Journal Article

The effect of educational attainment on cognition of older adults: results from the Mexican Health and Aging Study 2001 and 2012

Díaz-Venegas, C., Semper-Ternent, R., Michaels-Obregón, A., Wong, R.
Aging and Mental Health, 23:11, 1586–1594 (2019)
Keywords: Mexico

Abstract

Objective: This paper seeks to document changes in the effect of educational attainment on cognitive function of older adults in Mexico, and measure gender differences using data from two time periods.

Methods: The data come from the Mexican Health and Aging Study (MHAS), taking the cross-sections of adults aged 60 years or older interviewed in 2001 and 2012. We perform an OLS regression using standardized z-scores for five individual cognitive domains and for total cognition.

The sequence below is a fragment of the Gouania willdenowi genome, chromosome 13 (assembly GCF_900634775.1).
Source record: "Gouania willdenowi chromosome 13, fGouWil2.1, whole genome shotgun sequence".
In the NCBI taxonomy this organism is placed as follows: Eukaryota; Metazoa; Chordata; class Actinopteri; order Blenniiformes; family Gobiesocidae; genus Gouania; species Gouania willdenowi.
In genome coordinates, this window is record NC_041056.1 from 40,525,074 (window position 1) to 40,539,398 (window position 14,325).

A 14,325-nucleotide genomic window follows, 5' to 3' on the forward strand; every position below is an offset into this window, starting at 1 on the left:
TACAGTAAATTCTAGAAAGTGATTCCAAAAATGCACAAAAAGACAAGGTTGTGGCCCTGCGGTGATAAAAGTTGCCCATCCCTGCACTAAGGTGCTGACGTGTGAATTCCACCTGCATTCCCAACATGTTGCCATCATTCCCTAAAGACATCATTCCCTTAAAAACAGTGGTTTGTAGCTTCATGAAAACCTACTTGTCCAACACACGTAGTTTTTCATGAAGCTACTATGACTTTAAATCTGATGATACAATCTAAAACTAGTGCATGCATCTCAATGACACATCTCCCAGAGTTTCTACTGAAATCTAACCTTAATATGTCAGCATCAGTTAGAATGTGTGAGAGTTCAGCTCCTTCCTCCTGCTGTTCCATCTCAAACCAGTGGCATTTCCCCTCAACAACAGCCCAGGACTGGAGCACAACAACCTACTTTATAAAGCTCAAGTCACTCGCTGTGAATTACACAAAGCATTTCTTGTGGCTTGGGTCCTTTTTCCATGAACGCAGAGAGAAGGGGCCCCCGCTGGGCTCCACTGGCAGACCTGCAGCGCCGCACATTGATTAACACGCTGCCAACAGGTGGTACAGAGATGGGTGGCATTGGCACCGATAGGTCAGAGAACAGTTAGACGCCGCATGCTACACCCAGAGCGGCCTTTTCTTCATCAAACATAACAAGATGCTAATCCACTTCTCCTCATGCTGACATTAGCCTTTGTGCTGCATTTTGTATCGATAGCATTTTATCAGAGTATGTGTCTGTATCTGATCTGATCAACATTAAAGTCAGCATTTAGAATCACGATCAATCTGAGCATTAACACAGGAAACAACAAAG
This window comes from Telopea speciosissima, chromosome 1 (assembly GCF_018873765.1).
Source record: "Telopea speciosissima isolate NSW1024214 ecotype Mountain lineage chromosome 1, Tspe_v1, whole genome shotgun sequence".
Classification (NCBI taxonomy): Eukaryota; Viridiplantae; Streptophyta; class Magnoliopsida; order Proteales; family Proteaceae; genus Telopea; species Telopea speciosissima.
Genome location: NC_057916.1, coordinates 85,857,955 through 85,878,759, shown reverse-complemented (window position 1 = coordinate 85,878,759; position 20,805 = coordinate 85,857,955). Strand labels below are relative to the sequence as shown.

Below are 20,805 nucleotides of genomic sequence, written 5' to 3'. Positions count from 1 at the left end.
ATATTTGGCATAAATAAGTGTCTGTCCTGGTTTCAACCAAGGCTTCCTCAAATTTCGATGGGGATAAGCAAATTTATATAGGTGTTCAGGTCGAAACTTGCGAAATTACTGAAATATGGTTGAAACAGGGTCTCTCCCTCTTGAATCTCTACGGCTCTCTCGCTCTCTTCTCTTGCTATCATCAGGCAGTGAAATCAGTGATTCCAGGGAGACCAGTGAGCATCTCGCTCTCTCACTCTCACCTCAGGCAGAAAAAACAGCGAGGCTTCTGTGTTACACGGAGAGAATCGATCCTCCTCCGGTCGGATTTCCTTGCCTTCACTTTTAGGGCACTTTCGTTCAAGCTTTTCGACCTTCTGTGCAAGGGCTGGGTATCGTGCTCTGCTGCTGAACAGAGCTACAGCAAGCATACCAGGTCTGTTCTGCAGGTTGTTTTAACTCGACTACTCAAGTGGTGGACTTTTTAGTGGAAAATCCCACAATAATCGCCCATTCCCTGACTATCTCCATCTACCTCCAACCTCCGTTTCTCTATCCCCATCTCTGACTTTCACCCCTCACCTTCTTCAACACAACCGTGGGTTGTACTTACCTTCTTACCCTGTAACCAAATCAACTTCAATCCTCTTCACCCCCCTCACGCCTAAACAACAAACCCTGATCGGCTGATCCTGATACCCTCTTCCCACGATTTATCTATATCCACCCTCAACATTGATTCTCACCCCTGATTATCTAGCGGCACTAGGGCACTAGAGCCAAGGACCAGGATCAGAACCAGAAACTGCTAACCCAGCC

Results: Total cognitive scores and educational attainment were higher for men than women in both years. When cognitive components were analyzed separately, women had higher verbal memory and verbal recall scores than men. The gender gap in overall cognition score was smaller in 2012 compared to 2001, while the gender gap in educational attainment was larger in 2012 than in 2001. Even though men had higher educational attainment than women, the effect of educational attainment on cognition was higher for women. Similarly, the difference between total scores for each task for men compared to women decreased between 2012 and 2001, except for verbal learning and verbal recall where the gender difference widened.

Conclusions: If younger cohorts of women continue to progressively achieve higher levels of education, the gender gap in old-age cognition should close. Additional work should determine the mechanisms through which added formal education seems to translate into higher cognitive gains for women compared to men.

The Max Planck Institute for Demographic Research (MPIDR) in Rostock is one of the leading demographic research centers in the world. It's part of the Max Planck Society, the internationally renowned German research society.